Do We Need to Grow More Food or Just Grow It Smarter?

Not having enough to eat is one of the most awful feelings in the world — and we’re not talking about the skimpy portions at grandma’s house. Whether people have periodic or chronic food insecurity, where their pantries aren’t full and they experience ongoing feelings of hunger, they’re suffering, and it’s a global issue.

Worldwide, hunger is a pressing concern in many low-income communities, especially in the Global South. Nations trying to address the issue have long taken the tack that we need to grow more food, but is that actually the right answer?

According to the World Food Program, 842 million people worldwide struggle with hunger. Most live in the Global South, where hunger and malnutrition cause or exacerbate a number of illnesses, with hunger being an important contributing factor in early childhood morbidity and mortality. Gender inequality is another key component in the global hunger crisis, with the WFP estimating that if women farmers had access to the same benefits and treatment as men, 150 million people could be lifted out of hunger. Hunger is a global tragedy, and the West has long felt a social, ethical and political obligation to do something about it.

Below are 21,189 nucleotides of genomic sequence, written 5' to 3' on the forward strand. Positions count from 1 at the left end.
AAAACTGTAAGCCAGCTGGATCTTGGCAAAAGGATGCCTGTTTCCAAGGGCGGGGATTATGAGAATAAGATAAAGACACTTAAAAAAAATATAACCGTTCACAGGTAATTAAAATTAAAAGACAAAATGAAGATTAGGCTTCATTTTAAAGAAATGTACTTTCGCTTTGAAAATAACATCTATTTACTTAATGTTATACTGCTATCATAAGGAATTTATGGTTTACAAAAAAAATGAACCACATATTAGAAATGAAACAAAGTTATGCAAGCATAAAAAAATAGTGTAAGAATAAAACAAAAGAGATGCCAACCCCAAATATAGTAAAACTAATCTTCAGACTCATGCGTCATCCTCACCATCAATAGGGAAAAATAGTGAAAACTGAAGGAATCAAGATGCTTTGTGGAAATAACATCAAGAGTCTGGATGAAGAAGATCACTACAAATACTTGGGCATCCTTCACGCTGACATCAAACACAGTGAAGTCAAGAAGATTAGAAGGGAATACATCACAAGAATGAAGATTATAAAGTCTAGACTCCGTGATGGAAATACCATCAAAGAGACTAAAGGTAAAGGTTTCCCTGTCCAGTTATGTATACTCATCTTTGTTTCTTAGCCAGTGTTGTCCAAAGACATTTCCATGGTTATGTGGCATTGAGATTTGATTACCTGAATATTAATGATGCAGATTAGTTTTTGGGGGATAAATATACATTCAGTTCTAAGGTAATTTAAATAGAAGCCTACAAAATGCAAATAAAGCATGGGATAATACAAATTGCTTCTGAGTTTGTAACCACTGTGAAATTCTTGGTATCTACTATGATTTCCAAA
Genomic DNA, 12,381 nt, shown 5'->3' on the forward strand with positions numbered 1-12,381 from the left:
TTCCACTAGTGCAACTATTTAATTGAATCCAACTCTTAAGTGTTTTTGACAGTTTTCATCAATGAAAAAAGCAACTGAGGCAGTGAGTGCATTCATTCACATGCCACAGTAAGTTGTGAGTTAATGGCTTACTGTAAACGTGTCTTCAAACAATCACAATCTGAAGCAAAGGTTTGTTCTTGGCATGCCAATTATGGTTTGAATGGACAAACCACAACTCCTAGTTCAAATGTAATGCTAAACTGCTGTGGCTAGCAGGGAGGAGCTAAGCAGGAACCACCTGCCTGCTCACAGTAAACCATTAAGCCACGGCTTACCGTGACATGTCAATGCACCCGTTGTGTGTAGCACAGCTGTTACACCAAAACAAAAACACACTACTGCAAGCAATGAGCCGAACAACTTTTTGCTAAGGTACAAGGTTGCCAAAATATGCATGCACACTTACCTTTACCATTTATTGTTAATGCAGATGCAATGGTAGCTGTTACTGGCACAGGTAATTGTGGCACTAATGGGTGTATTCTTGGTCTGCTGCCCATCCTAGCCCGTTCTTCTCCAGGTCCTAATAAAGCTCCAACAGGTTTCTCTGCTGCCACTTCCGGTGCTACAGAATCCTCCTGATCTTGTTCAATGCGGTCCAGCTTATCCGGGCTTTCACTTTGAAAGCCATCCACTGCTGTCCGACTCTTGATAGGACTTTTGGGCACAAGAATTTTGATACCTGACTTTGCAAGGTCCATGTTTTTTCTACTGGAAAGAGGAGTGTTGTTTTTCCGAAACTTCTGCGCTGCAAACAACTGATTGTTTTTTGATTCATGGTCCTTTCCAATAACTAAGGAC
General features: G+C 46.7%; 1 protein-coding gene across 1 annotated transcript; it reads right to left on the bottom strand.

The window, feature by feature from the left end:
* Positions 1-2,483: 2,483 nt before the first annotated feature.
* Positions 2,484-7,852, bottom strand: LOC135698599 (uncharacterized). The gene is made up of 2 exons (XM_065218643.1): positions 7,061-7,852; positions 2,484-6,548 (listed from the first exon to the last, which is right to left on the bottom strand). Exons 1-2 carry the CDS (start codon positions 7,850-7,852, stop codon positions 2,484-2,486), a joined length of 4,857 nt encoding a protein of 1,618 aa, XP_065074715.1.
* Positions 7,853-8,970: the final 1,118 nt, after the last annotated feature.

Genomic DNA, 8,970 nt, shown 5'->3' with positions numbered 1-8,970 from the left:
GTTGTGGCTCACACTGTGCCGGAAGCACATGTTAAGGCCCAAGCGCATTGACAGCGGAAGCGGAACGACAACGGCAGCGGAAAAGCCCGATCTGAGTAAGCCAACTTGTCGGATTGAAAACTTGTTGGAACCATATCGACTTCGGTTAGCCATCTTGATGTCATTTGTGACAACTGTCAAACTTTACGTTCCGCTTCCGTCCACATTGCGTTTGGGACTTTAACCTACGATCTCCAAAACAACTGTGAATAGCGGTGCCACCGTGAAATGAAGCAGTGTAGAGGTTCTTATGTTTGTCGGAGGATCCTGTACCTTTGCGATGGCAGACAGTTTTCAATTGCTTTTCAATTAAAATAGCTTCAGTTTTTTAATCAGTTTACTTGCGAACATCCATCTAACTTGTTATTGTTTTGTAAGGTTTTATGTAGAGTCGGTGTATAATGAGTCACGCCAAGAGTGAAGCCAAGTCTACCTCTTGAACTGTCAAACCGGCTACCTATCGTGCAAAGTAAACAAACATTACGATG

The seemingly obvious solution is to grow more food. If people are hungry, surely the best way to ensure that they stop being hungry is to produce more crops, thus providing more access to food. That’s one reason why Western nations aggressively promote farming programs across the developing world, and introduced Western agricultural methods to many developing nations. Tragically, sometimes this backfired, as for example with the spread of breeds like the Holstein to Africa.

As traditional African cattle breeds were pushed out, farmers realized too late that Holsteins were more fragile and demanding, and not well-suited to the environment. Cattle loss increased, creating a net decline in the food supply. Likewise, farmers have raised concerns about GM seeds and how companies like Monsanto are ruining farmers, creating an artificial dependence on seeds, fertilizers and related products they can’t afford.